Brian Fuller's blog on the media, marketing and content creation

The New Media President

Posted on | January 21, 2009 | No Comments

Change may be in the air in D.C. now that President Obama is getting a feel for the Oval Office, but it sure is in the ones and zeroes as well. The minute after Obama officially became president (noon eastern Tuesday Jan. 19, 2009), the first White House blog was launched:

A short time ago, Barack Obama was sworn in as the 44th president of the United States and his new administration officially came to life. One of the first changes is the White House’s new website, which will serve as a place for the President and his administration to connect with the rest of the nation and the world.

Millions of Americans have powered President Obama’s journey to the White House, many taking advantage of the internet to play a role in shaping our country’s future. WhiteHouse.gov is just the beginning of the new administration’s efforts to expand and deepen this online engagement.

Plenty of suggestions are flooding in from social media observers; plenty more expected. White House director of new media Macon Phillips has a big job on his hands, but it must be exciting. The Obama team is smart and calculating, as most political operations are, but they have embraced new media with a just-do-it attitude that combines common sense (what’s the ROI or Approach X?) with a go-for-it energy.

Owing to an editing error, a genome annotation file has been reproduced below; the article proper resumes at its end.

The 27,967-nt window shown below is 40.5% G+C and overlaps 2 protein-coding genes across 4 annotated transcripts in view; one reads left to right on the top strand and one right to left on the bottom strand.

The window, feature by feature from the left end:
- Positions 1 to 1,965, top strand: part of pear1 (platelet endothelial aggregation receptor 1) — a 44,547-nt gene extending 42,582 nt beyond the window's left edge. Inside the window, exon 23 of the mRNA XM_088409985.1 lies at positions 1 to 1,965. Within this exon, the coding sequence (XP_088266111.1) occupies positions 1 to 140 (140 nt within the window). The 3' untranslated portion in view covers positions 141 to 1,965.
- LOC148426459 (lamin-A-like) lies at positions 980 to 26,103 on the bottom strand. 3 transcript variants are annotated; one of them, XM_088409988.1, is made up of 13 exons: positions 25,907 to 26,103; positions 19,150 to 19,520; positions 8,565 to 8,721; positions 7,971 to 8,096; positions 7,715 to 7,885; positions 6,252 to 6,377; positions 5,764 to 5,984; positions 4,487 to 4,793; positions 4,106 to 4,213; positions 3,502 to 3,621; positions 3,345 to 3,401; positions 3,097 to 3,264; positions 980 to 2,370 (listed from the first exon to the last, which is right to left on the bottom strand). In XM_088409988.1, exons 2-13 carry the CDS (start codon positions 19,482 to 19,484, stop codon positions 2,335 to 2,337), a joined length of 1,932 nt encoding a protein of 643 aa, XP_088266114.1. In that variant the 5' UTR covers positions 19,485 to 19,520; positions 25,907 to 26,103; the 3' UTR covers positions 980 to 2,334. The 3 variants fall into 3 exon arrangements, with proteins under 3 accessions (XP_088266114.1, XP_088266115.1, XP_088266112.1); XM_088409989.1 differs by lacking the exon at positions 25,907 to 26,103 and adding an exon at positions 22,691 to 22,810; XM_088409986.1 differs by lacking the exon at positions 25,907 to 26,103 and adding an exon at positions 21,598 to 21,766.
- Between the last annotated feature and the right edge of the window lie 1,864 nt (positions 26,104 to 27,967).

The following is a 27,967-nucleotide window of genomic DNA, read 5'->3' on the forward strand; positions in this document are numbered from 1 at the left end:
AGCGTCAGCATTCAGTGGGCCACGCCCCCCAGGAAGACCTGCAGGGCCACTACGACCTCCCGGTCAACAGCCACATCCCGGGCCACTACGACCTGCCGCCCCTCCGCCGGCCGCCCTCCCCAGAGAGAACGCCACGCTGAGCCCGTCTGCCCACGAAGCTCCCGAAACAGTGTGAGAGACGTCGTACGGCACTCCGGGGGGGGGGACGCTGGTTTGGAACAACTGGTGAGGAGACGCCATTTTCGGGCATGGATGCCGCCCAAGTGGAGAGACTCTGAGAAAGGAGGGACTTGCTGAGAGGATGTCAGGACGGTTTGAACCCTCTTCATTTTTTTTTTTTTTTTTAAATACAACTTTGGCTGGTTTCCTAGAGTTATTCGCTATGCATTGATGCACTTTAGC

That’s what Dean Rodgers at Koifish Communications meant this week when he posted simple, common-sense advice for marketers and PR people: Just Do It. He gets at the nut of the Catch-22 involving hyper-protective communicators, whose legacy has been command and control. But you’ve heard it a thousand times: In Media 2.0, you gotta participate because you won’t know what it’s about and how to leverage it unless you do.
I think one of the problems communicators, both young and old, have is the landscape is so cluttered it seems futile to try to figure it all out.
Here’s the secret: You don’t have to. Take baby steps. That landscape changes by the month, so it’s new again to even old hands. But if you’re not wandering through that landscape, you’ll never get anywhere.

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